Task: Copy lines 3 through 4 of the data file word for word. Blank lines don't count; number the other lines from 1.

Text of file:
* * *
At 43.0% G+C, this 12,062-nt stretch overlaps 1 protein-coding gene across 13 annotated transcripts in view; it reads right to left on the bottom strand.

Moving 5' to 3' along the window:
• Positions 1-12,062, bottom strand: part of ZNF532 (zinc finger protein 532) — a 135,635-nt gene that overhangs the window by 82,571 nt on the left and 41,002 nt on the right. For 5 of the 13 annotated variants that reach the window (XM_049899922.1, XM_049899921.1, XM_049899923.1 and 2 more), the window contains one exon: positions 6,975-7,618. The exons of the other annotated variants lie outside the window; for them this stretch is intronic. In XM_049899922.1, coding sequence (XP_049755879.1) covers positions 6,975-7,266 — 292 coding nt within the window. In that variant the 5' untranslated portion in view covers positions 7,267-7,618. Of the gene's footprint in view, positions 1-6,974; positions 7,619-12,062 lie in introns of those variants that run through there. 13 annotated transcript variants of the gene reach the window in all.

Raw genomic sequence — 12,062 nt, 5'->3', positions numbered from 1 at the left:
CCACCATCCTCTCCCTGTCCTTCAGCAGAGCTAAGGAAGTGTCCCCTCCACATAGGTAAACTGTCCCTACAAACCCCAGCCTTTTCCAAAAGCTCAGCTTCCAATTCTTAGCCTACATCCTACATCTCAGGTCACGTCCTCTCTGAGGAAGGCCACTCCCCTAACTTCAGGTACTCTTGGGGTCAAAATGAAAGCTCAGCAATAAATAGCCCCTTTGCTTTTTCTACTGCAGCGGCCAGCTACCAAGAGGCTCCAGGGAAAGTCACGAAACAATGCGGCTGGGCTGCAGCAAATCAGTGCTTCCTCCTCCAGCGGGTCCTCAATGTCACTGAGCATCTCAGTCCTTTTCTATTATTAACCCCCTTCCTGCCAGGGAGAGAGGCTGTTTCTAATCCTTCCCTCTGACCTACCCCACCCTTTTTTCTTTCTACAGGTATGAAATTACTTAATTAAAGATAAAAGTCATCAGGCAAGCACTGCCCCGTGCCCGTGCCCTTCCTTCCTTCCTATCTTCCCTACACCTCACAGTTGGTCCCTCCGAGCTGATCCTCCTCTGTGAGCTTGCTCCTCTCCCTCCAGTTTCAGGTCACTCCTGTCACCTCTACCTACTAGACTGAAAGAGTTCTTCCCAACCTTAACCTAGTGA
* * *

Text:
• Positions 1-12,062, bottom strand: part of ZNF532 (zinc finger protein 532) — a 135,635-nt gene that overhangs the window by 82,571 nt on the left and 41,002 nt on the right. For 5 of the 13 annotated variants that reach the window (XM_049899922.1, XM_049899921.1, XM_049899923.1 and 2 more), the window contains one exon: positions 6,975-7,618. The exons of the other annotated variants lie outside the window; for them this stretch is intronic. In XM_049899922.1, coding sequence (XP_049755879.1) covers positions 6,975-7,266 — 292 coding nt within the window. In that variant the 5' untranslated portion in view covers positions 7,267-7,618. Of the gene's footprint in view, positions 1-6,974; positions 7,619-12,062 lie in introns of those variants that run through there. 13 annotated transcript variants of the gene reach the window in all.

Raw genomic sequence — 12,062 nt, 5'->3', positions numbered from 1 at the left: